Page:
A 2,000-year-old kitchen, which dates back to the late Roman era, has been discovered in the ancient city of Sagalassos in Turkey’s southern province of Burdur.
Excavations in the ancient city started in early June, but the discovery of the kitchen was only reported last month.
“The kitchen was completely unearthed. We will learn in great detail about the kitchen culture present in that era. This is a very detailed scientific work. Not only archaeologists, but also anthropologists, zoologists and botanists are working together [on this project],” said Professor Jereon Poblome, head of excavations.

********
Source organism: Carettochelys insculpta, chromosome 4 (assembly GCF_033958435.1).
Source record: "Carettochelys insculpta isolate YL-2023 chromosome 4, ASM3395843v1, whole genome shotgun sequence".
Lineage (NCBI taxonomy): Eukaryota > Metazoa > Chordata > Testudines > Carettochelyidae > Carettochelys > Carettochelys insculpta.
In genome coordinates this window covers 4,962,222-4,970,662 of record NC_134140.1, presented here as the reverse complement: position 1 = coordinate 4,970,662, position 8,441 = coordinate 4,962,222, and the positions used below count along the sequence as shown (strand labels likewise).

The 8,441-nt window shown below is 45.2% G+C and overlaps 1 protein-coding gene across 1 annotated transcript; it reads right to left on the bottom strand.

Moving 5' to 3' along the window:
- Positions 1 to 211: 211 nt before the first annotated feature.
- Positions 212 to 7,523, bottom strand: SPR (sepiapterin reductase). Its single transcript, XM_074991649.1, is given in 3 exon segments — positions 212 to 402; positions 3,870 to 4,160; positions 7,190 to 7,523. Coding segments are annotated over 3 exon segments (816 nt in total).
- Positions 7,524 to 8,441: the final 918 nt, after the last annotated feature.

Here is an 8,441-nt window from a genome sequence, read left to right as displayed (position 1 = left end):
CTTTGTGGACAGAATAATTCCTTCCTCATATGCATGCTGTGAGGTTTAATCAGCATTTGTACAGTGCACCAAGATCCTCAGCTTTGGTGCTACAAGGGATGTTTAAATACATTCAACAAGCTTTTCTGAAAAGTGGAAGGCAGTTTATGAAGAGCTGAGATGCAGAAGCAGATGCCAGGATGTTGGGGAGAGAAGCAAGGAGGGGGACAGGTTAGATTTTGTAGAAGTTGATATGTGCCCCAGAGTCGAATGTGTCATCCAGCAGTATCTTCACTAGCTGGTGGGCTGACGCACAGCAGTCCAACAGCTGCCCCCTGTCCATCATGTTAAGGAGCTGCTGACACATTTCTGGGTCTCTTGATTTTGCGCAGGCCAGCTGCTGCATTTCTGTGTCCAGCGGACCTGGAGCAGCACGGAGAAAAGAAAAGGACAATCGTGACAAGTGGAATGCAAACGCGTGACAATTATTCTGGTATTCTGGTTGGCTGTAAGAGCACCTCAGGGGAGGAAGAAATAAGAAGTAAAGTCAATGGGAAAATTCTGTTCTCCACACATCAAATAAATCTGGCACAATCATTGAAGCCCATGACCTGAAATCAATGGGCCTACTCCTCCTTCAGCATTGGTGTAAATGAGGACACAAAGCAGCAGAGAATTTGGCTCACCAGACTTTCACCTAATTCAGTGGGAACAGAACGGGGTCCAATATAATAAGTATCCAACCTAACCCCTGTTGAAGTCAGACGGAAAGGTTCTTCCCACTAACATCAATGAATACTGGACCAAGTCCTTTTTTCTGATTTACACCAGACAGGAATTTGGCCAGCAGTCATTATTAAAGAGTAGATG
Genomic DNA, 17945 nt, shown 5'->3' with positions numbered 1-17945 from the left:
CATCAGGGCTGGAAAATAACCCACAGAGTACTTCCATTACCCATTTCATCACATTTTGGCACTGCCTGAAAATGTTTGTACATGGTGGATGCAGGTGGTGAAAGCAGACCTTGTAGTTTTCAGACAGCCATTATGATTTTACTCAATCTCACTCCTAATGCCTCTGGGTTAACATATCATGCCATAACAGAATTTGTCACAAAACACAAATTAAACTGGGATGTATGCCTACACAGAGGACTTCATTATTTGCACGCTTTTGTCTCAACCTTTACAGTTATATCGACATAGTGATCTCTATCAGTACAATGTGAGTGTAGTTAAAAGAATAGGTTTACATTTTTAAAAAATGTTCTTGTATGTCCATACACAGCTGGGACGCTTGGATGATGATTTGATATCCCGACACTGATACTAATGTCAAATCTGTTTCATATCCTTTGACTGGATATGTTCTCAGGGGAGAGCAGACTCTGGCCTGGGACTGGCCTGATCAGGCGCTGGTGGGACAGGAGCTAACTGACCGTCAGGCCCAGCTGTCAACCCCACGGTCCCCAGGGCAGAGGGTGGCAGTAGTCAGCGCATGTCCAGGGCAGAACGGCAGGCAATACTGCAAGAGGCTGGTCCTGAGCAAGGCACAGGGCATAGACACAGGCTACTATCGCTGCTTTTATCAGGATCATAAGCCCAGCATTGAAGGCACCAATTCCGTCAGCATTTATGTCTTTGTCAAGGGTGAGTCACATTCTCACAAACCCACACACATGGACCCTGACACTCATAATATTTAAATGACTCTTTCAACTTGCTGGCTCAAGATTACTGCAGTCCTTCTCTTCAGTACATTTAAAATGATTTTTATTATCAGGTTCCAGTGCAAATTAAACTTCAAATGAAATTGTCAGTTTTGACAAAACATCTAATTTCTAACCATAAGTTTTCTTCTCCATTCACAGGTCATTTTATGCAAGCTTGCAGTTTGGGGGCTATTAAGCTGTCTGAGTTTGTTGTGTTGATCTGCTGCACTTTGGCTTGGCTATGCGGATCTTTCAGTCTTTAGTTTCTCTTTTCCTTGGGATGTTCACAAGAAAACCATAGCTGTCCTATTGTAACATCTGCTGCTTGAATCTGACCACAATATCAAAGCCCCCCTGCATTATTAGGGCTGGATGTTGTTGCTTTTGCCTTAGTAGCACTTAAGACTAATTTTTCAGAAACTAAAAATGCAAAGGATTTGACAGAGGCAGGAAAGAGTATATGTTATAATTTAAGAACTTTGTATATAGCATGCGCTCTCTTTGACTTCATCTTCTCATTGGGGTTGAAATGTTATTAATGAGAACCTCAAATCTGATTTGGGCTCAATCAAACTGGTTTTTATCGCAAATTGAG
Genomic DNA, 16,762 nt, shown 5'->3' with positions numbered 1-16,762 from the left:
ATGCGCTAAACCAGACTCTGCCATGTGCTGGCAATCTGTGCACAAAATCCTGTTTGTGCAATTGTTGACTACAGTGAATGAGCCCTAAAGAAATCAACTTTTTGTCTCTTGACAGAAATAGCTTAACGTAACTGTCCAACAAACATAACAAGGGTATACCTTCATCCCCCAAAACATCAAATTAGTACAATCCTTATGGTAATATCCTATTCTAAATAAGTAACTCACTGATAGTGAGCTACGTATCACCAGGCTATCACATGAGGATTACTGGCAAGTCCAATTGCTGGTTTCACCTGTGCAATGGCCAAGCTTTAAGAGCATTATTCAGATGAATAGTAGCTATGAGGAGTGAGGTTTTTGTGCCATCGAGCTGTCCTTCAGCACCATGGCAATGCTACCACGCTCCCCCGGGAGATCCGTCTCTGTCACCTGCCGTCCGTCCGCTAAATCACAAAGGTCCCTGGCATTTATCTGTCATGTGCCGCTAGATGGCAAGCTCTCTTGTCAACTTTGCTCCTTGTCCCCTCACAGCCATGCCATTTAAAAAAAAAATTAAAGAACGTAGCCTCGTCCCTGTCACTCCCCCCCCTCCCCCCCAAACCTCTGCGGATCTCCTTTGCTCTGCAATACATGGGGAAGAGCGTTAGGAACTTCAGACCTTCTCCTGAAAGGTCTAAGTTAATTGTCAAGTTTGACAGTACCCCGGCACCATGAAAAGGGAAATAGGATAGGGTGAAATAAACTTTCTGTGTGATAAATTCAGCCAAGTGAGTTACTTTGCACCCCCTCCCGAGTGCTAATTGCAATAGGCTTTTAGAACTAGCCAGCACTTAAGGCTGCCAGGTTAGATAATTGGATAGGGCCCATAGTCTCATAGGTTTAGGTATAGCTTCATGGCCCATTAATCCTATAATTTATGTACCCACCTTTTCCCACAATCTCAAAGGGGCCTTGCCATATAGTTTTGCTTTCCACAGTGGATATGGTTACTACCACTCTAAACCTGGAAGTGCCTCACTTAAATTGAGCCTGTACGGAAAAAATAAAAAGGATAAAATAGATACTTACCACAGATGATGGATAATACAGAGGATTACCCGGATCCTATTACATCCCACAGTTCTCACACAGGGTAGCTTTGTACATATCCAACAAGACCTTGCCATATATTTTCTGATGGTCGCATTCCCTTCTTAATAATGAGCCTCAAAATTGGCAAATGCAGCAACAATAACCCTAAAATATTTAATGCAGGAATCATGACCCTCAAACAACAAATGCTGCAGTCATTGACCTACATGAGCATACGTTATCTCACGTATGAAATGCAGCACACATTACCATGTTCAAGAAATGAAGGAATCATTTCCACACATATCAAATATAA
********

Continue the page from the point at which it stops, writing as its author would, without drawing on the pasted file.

“There are no tiles on the ground, only soil. The understanding of hygiene was different in the late Roman era. Ergonomically, it is a difficult kitchen for us [to use], but they became used to it. They use to put coal in the middle and a pot on it with bulgur and meat inside. They used…
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